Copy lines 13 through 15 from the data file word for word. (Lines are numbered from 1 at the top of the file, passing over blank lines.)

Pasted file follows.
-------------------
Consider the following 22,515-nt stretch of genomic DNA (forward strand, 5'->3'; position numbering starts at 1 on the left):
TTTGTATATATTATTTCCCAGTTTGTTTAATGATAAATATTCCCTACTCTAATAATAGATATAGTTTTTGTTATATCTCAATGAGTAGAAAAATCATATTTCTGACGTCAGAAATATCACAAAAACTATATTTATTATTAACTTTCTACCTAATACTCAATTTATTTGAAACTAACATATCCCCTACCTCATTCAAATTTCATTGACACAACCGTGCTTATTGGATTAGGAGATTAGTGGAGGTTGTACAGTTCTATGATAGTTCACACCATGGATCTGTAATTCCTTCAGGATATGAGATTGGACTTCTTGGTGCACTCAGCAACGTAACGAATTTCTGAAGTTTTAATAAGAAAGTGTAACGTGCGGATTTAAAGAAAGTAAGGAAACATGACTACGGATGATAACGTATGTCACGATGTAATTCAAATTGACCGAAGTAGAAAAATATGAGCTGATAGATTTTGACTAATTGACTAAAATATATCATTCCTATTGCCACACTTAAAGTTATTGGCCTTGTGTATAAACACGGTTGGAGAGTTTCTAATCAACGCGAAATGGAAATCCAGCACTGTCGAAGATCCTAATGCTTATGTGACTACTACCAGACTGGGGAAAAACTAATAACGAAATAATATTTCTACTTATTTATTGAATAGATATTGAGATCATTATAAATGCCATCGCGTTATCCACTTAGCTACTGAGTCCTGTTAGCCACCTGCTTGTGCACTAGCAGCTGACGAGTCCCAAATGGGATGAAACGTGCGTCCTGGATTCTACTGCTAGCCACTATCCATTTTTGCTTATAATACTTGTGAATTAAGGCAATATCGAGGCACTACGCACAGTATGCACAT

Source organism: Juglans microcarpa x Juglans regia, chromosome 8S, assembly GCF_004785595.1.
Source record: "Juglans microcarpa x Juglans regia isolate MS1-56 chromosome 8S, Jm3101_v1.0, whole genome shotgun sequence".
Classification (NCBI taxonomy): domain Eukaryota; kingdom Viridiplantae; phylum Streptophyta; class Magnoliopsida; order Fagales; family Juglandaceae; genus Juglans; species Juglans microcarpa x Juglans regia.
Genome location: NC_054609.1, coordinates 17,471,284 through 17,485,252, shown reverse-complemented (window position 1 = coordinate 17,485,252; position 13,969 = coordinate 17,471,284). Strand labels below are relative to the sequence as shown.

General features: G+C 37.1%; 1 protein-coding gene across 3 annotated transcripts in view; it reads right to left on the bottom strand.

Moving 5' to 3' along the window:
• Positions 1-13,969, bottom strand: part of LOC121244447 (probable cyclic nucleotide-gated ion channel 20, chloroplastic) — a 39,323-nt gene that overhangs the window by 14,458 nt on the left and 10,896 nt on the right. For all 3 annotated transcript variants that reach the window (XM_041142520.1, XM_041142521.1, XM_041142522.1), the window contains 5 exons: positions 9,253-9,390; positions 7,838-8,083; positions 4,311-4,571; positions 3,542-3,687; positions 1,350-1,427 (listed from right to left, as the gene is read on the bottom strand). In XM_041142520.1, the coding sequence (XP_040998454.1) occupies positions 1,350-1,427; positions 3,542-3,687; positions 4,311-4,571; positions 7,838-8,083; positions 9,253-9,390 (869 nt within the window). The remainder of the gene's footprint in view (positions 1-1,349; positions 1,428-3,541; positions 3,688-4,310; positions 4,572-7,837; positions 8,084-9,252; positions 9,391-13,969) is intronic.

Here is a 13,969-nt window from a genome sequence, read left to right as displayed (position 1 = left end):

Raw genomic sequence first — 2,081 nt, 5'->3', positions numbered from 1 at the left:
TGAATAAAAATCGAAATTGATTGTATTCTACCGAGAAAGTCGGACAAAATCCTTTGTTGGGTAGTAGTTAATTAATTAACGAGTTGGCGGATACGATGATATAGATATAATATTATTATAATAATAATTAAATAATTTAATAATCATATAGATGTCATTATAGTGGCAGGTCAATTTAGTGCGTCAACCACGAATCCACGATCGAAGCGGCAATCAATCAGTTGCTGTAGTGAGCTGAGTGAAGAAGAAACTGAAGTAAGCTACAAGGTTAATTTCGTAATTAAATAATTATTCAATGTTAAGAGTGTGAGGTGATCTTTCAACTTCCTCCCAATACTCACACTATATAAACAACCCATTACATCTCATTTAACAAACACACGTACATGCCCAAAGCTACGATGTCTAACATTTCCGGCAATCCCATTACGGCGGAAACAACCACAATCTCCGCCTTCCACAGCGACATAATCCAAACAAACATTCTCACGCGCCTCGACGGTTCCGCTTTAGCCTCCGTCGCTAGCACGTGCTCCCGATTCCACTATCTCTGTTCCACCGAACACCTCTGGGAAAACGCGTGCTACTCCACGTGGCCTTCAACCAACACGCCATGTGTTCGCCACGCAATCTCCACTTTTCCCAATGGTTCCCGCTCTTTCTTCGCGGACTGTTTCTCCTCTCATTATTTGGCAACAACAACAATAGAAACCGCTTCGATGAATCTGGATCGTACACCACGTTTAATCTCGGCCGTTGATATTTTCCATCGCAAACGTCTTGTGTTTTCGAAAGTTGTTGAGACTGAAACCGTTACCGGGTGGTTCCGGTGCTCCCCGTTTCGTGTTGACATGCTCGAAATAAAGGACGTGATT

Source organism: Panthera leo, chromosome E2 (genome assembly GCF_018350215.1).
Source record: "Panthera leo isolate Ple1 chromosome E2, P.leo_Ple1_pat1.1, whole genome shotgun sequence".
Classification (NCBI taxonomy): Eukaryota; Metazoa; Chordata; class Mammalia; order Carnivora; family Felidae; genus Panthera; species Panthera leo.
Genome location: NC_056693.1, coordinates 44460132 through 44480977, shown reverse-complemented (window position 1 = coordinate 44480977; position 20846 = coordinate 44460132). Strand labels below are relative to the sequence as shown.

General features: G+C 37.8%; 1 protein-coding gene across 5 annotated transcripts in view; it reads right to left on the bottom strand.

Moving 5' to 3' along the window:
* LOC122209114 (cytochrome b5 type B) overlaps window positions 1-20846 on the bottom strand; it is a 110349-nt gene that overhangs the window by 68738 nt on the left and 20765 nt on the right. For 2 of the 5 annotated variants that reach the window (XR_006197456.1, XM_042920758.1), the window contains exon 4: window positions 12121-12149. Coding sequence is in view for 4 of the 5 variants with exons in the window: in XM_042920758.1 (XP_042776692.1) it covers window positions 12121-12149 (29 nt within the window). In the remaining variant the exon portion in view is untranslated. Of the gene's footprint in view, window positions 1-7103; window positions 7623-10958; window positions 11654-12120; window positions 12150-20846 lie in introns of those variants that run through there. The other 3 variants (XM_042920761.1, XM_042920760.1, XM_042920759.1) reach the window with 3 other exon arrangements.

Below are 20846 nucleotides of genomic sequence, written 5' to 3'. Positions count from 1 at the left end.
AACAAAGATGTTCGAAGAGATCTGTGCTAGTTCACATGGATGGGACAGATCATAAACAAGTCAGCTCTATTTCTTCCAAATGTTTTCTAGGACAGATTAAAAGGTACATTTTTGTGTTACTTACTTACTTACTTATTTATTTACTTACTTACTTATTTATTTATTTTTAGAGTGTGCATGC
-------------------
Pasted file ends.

Source organism: Panthera leo, chromosome E2 (genome assembly GCF_018350215.1).
Source record: "Panthera leo isolate Ple1 chromosome E2, P.leo_Ple1_pat1.1, whole genome shotgun sequence".
Classification (NCBI taxonomy): Eukaryota; Metazoa; Chordata; class Mammalia; order Carnivora; family Felidae; genus Panthera; species Panthera leo.